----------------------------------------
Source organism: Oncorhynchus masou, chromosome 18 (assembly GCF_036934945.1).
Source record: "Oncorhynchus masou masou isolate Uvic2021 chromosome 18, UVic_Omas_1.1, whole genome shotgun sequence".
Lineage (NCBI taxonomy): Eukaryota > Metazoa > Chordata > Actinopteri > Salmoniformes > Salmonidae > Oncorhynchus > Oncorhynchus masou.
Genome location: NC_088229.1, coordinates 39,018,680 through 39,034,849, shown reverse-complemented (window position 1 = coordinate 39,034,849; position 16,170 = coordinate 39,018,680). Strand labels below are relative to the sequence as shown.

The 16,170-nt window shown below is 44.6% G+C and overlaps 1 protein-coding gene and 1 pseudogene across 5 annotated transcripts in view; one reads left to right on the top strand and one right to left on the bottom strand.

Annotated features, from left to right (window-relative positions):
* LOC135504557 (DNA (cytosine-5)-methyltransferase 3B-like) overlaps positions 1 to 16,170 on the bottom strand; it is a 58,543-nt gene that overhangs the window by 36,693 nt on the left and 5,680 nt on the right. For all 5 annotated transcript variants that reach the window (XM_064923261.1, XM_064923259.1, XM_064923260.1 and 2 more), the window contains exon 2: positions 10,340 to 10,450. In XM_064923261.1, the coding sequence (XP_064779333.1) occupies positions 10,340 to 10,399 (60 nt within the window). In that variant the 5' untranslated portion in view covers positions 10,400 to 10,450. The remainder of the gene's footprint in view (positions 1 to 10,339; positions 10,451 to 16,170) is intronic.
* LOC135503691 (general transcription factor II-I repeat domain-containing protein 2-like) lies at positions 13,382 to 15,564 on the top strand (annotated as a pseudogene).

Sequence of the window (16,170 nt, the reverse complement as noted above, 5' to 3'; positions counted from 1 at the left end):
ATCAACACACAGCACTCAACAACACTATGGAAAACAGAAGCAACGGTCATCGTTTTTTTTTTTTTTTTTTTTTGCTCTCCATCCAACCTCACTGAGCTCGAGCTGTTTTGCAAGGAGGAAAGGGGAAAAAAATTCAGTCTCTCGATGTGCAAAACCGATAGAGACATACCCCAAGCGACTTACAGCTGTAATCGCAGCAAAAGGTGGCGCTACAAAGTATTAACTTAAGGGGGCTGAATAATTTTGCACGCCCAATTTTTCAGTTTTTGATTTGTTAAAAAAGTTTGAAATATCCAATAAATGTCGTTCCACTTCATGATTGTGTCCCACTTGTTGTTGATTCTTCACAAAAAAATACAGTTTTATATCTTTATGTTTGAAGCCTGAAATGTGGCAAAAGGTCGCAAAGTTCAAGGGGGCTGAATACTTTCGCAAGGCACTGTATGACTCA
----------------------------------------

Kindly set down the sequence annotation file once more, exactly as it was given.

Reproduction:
Source organism: Oncorhynchus masou, chromosome 18 (assembly GCF_036934945.1).
Source record: "Oncorhynchus masou masou isolate Uvic2021 chromosome 18, UVic_Omas_1.1, whole genome shotgun sequence".
Lineage (NCBI taxonomy): Eukaryota > Metazoa > Chordata > Actinopteri > Salmoniformes > Salmonidae > Oncorhynchus > Oncorhynchus masou.
Genome location: NC_088229.1, coordinates 39,018,680 through 39,034,849, shown reverse-complemented (window position 1 = coordinate 39,034,849; position 16,170 = coordinate 39,018,680). Strand labels below are relative to the sequence as shown.

The 16,170-nt window shown below is 44.6% G+C and overlaps 1 protein-coding gene and 1 pseudogene across 5 annotated transcripts in view; one reads left to right on the top strand and one right to left on the bottom strand.

Annotated features, from left to right (window-relative positions):
* LOC135504557 (DNA (cytosine-5)-methyltransferase 3B-like) overlaps positions 1 to 16,170 on the bottom strand; it is a 58,543-nt gene that overhangs the window by 36,693 nt on the left and 5,680 nt on the right. For all 5 annotated transcript variants that reach the window (XM_064923261.1, XM_064923259.1, XM_064923260.1 and 2 more), the window contains exon 2: positions 10,340 to 10,450. In XM_064923261.1, the coding sequence (XP_064779333.1) occupies positions 10,340 to 10,399 (60 nt within the window). In that variant the 5' untranslated portion in view covers positions 10,400 to 10,450. The remainder of the gene's footprint in view (positions 1 to 10,339; positions 10,451 to 16,170) is intronic.
* LOC135503691 (general transcription factor II-I repeat domain-containing protein 2-like) lies at positions 13,382 to 15,564 on the top strand (annotated as a pseudogene).

Sequence of the window (16,170 nt, the reverse complement as noted above, 5' to 3'; positions counted from 1 at the left end):
ATCAACACACAGCACTCAACAACACTATGGAAAACAGAAGCAACGGTCATCGTTTTTTTTTTTTTTTTTTTTTGCTCTCCATCCAACCTCACTGAGCTCGAGCTGTTTTGCAAGGAGGAAAGGGGAAAAAAATTCAGTCTCTCGATGTGCAAAACCGATAGAGACATACCCCAAGCGACTTACAGCTGTAATCGCAGCAAAAGGTGGCGCTACAAAGTATTAACTTAAGGGGGCTGAATAATTTTGCACGCCCAATTTTTCAGTTTTTGATTTGTTAAAAAAGTTTGAAATATCCAATAAATGTCGTTCCACTTCATGATTGTGTCCCACTTGTTGTTGATTCTTCACAAAAAAATACAGTTTTATATCTTTATGTTTGAAGCCTGAAATGTGGCAAAAGGTCGCAAAGTTCAAGGGGGCTGAATACTTTCGCAAGGCACTGTATGACTCA